“It’s a leap of faith, right?” says Beauman. “These frontier wives, it’s a more obvious leap of faith, but we know that any marriage is a leap of faith — you never really know what you’re getting into. You never know what the future holds.”

From the Archive

The Art of the Con

Seeking a spouse through personal ads in newspapers was a risky venture. Con artists were eager to prey on people’s trust — as illustrated in an 1856 article from the Post

A very curious affair in the way of matrimonial swindling has just come to light in New York. For some time, it seems, a man calling himself Dr. S. Thrasher Lyons has been sojourning there and moving in respectable circles. He represented himself as a man of wealth, and as he lived and appeared well, the circumstances seemed to confirm his representations; though facts recently developed show him to have been a deep-dyed scoundrel, capable of perpetrating any crime.

He is about 45 years of age, highly educated, and extremely engaging in his manner. So far as it can be ascertained, he has confined his schemes of rascality to swindling women out of money, with whom he would get into communication, by advertising for wives under assumed names, in the morning papers. So systematic and extensive, indeed, have been his schemes, that scarcely a week has passed that he has not advertised. He also patronized the matrimonial department of the papers, made the acquaintance of many foolish women, every one of whom it is hardly necessary to say he most shamefully deceived.

Once in communication with a lady, he would obtain a knowledge of her peculiar circumstances, and if she had means he would continue the acquaintance, ingratiate himself in her favor, make a formal engagement, offer his services in making investments for her, accept her money, pocket it, and discontinue his visits. It is said, that he married several wives, and having possessed himself of their means has left them.

—“A Warning to Women,” December 27, 1856

Catfished: Using fake photos of handsome men and women to lure those who posted matrimonial ads into paying train fare, one couple swindled hundreds in another example of the dangers of personal ads.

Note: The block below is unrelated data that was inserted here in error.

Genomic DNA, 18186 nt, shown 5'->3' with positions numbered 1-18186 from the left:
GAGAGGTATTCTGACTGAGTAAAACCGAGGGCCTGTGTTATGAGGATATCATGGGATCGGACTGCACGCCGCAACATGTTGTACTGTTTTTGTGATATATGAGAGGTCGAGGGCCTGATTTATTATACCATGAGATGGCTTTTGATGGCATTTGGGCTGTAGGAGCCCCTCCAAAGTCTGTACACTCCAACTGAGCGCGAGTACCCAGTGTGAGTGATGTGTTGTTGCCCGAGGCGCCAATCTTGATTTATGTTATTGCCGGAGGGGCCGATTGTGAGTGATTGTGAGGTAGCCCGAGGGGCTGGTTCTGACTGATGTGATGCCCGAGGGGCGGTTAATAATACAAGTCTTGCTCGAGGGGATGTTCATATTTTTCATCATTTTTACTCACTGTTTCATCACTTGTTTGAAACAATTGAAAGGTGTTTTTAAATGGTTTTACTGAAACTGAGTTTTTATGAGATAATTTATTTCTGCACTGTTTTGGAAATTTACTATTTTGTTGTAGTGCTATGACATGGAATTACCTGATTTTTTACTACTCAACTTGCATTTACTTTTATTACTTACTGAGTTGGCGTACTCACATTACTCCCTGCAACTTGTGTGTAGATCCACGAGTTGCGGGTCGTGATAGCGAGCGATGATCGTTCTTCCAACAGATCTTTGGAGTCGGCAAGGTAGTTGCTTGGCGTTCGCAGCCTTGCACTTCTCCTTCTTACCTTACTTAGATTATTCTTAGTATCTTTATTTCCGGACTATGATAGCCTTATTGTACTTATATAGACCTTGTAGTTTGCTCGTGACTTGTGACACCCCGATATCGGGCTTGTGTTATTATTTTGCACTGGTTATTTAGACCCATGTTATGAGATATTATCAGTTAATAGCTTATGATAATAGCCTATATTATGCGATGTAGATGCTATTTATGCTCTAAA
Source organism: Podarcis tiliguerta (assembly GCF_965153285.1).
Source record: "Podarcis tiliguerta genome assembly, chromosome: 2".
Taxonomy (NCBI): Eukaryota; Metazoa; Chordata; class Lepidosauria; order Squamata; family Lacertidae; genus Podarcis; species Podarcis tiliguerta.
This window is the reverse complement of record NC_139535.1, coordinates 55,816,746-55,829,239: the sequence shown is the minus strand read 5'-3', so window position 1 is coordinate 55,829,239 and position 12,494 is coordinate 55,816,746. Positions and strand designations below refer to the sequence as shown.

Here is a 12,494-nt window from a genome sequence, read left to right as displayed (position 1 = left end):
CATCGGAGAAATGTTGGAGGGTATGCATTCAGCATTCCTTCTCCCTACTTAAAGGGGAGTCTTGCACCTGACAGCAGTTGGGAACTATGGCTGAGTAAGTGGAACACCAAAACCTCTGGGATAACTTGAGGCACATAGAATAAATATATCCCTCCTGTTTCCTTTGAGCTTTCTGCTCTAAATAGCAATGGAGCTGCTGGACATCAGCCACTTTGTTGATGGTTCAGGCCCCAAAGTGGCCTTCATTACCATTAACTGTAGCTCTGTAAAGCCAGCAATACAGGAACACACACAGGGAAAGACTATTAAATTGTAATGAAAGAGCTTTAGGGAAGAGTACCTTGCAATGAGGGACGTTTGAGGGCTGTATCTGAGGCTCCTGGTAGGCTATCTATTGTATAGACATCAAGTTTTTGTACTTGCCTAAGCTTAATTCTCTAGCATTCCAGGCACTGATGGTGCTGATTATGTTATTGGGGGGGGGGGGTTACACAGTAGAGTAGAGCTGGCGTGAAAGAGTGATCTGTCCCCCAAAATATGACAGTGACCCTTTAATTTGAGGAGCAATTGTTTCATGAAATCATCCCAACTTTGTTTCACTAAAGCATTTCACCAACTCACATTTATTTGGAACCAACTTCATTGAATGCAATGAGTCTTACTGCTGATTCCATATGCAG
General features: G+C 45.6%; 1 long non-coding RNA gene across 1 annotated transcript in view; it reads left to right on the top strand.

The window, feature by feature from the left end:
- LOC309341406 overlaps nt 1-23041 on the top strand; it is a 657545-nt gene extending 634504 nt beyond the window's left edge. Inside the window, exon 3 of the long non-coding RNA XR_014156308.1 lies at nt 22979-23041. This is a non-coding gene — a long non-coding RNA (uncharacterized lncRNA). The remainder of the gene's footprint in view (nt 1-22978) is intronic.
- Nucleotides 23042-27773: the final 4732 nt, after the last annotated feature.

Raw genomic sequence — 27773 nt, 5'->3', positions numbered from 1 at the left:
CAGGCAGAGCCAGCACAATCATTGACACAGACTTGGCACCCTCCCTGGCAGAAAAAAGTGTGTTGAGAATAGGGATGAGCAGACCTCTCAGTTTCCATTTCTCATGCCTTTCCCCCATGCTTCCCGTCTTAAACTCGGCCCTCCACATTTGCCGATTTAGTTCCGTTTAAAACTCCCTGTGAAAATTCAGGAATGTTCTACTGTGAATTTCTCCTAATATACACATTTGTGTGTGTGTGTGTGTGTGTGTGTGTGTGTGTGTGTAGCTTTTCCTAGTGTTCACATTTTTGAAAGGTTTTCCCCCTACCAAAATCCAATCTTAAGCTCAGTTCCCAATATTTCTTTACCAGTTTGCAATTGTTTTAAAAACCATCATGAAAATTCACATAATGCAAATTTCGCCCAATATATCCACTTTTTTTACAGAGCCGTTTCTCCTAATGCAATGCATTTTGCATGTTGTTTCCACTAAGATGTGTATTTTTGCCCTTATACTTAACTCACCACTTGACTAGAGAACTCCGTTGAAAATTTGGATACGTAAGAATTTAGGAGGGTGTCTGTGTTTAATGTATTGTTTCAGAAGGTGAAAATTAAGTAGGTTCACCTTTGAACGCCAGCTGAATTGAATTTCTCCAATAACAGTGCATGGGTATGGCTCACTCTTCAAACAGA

You’ve Got Mail

Looking for love in the classifieds

Personal ads began appearing as soon as newspapers became common some 300 years ago. The earliest personals were placed among other classified ads, and generally called for a partner in matrimony.

One of the first personal ads was a matrimonial advertisement appearing in a British publication in 1695: “A gentleman about 30 years of age that says he has a very good estate would willingly match himself to some good young gentlewoman that has a fortune of £300 or thereabouts, and he will make settlement to content.”

At that time, marriage was more about money and status than a relationship.

In 1722, a young Bostonian took out space in The New England Courant mocking those who married for money: “Any young Gentlewoman that is minded to dispose of herself in Marriage to a well-accomplished young Widower, and has five or six hundred pounds to secure to him by Deed of Gift, she may repair to the Sign of the Glass-Lanthorn in Steeple-Square, to find all the encouragement she can reasonably desire.” The author was a 16-year-old Benjamin Franklin, who composed it as a joke.

By the mid-1800s, personal ads were semiregular features of most newspapers, which began to serve as forums for matchmaking, running regular “matrimonial columns” of paid advertisements.

Some people who placed personal ads were candid and specific about what they were looking for in a partner — and some not a bit shy about tooting their own horn, as you will discover in the following ads.

Take a chance on me: “I want to get married. … But I don’t know how to do it.”

Men Looking for Brides

A literary poet and American lawyer, aged 26, wishes to marry a beautiful English young lady of good family, and must have at least £3,000 a year. He is tall, thin, extremely handsome, strictly honorable, respectably connected, extraordinary, splendid, great. … Seeks a woman for love, to settle down and unfold the power of his genius; he will make the marriage glorious with his works. He recommends himself to the delicate women who seek an ideal in this life, because he is nearly perfect. Prefers a lady of rank.